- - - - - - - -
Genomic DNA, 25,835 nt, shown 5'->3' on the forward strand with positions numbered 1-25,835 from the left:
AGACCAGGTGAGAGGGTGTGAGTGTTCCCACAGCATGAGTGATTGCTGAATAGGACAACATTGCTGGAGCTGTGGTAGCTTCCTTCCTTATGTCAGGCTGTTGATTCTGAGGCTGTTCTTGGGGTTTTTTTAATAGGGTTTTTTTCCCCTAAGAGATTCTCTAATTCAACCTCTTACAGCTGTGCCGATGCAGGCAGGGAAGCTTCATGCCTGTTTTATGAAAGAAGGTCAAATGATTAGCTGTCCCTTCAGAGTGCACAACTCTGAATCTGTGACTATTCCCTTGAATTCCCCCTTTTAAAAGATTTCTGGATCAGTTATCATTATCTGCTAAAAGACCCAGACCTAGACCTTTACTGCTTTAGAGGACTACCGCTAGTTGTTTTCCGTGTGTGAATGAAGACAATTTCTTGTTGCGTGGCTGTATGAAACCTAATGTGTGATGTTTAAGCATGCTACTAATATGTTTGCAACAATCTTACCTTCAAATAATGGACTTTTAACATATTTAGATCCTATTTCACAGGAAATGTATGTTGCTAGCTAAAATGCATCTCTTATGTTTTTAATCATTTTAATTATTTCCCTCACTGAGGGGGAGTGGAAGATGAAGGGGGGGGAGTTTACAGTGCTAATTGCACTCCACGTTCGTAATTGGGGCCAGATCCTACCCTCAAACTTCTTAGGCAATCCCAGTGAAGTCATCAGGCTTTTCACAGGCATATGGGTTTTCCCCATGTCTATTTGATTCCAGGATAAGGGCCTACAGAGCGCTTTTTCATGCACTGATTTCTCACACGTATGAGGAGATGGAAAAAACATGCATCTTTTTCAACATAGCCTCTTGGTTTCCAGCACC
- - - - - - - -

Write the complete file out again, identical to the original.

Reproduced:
Genomic DNA, 25,835 nt, shown 5'->3' on the forward strand with positions numbered 1-25,835 from the left:
AGACCAGGTGAGAGGGTGTGAGTGTTCCCACAGCATGAGTGATTGCTGAATAGGACAACATTGCTGGAGCTGTGGTAGCTTCCTTCCTTATGTCAGGCTGTTGATTCTGAGGCTGTTCTTGGGGTTTTTTTAATAGGGTTTTTTTCCCCTAAGAGATTCTCTAATTCAACCTCTTACAGCTGTGCCGATGCAGGCAGGGAAGCTTCATGCCTGTTTTATGAAAGAAGGTCAAATGATTAGCTGTCCCTTCAGAGTGCACAACTCTGAATCTGTGACTATTCCCTTGAATTCCCCCTTTTAAAAGATTTCTGGATCAGTTATCATTATCTGCTAAAAGACCCAGACCTAGACCTTTACTGCTTTAGAGGACTACCGCTAGTTGTTTTCCGTGTGTGAATGAAGACAATTTCTTGTTGCGTGGCTGTATGAAACCTAATGTGTGATGTTTAAGCATGCTACTAATATGTTTGCAACAATCTTACCTTCAAATAATGGACTTTTAACATATTTAGATCCTATTTCACAGGAAATGTATGTTGCTAGCTAAAATGCATCTCTTATGTTTTTAATCATTTTAATTATTTCCCTCACTGAGGGGGAGTGGAAGATGAAGGGGGGGGAGTTTACAGTGCTAATTGCACTCCACGTTCGTAATTGGGGCCAGATCCTACCCTCAAACTTCTTAGGCAATCCCAGTGAAGTCATCAGGCTTTTCACAGGCATATGGGTTTTCCCCATGTCTATTTGATTCCAGGATAAGGGCCTACAGAGCGCTTTTTCATGCACTGATTTCTCACACGTATGAGGAGATGGAAAAAACATGCATCTTTTTCAACATAGCCTCTTGGTTTCCAGCACC